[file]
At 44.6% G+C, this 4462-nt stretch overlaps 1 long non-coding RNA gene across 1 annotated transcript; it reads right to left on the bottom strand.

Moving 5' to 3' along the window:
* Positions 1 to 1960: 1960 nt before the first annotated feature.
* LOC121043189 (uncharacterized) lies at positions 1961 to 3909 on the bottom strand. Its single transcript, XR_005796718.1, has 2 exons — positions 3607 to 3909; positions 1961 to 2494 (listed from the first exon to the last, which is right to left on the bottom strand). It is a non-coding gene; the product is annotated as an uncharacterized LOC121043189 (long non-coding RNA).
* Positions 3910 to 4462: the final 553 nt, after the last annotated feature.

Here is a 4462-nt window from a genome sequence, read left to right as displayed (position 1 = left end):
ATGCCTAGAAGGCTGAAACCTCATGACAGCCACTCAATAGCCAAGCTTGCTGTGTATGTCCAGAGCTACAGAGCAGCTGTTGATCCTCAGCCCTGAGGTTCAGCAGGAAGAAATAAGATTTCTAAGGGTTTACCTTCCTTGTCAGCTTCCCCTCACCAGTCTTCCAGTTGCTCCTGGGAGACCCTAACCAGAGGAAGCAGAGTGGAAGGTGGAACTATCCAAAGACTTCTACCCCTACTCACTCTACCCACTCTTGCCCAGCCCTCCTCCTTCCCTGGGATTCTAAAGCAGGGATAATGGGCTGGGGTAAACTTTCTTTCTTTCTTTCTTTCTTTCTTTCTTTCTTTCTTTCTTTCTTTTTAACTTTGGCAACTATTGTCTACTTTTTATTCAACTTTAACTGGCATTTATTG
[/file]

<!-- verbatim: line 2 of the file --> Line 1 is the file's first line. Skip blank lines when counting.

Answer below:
Moving 5' to 3' along the window: